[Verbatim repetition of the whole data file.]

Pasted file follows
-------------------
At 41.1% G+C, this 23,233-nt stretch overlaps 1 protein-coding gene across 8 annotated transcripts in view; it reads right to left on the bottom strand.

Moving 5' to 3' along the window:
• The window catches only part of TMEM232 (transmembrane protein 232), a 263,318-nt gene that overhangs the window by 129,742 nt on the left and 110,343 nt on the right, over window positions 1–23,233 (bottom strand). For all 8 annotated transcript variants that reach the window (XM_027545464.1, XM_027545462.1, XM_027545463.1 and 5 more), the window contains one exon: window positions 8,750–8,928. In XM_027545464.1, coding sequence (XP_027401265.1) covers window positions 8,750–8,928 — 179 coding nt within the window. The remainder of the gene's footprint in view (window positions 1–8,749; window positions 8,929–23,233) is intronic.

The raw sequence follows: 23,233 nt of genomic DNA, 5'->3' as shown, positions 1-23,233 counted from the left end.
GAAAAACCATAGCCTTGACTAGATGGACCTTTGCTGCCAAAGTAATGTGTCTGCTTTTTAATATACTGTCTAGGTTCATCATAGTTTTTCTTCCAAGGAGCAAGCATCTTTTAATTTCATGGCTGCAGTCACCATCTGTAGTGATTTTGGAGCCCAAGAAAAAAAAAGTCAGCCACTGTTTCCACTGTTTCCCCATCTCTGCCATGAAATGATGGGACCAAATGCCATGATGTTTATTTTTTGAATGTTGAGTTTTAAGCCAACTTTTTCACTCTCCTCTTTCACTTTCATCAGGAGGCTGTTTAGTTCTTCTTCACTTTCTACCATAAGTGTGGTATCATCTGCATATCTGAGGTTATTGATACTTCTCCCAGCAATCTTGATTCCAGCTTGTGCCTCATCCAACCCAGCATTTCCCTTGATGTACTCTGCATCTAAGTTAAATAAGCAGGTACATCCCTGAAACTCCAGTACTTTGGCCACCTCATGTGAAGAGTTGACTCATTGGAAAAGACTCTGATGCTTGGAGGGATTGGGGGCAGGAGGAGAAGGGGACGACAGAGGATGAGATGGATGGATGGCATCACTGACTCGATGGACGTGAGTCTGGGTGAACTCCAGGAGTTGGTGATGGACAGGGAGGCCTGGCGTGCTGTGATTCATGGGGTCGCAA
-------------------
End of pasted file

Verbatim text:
At 41.1% G+C, this 23,233-nt stretch overlaps 1 protein-coding gene across 8 annotated transcripts in view; it reads right to left on the bottom strand.

Moving 5' to 3' along the window:
• The window catches only part of TMEM232 (transmembrane protein 232), a 263,318-nt gene that overhangs the window by 129,742 nt on the left and 110,343 nt on the right, over window positions 1–23,233 (bottom strand). For all 8 annotated transcript variants that reach the window (XM_027545464.1, XM_027545462.1, XM_027545463.1 and 5 more), the window contains one exon: window positions 8,750–8,928. In XM_027545464.1, coding sequence (XP_027401265.1) covers window positions 8,750–8,928 — 179 coding nt within the window. The remainder of the gene's footprint in view (window positions 1–8,749; window positions 8,929–23,233) is intronic.

The raw sequence follows: 23,233 nt of genomic DNA, 5'->3' as shown, positions 1-23,233 counted from the left end.
GAAAAACCATAGCCTTGACTAGATGGACCTTTGCTGCCAAAGTAATGTGTCTGCTTTTTAATATACTGTCTAGGTTCATCATAGTTTTTCTTCCAAGGAGCAAGCATCTTTTAATTTCATGGCTGCAGTCACCATCTGTAGTGATTTTGGAGCCCAAGAAAAAAAAAGTCAGCCACTGTTTCCACTGTTTCCCCATCTCTGCCATGAAATGATGGGACCAAATGCCATGATGTTTATTTTTTGAATGTTGAGTTTTAAGCCAACTTTTTCACTCTCCTCTTTCACTTTCATCAGGAGGCTGTTTAGTTCTTCTTCACTTTCTACCATAAGTGTGGTATCATCTGCATATCTGAGGTTATTGATACTTCTCCCAGCAATCTTGATTCCAGCTTGTGCCTCATCCAACCCAGCATTTCCCTTGATGTACTCTGCATCTAAGTTAAATAAGCAGGTACATCCCTGAAACTCCAGTACTTTGGCCACCTCATGTGAAGAGTTGACTCATTGGAAAAGACTCTGATGCTTGGAGGGATTGGGGGCAGGAGGAGAAGGGGACGACAGAGGATGAGATGGATGGATGGCATCACTGACTCGATGGACGTGAGTCTGGGTGAACTCCAGGAGTTGGTGATGGACAGGGAGGCCTGGCGTGCTGTGATTCATGGGGTCGCAA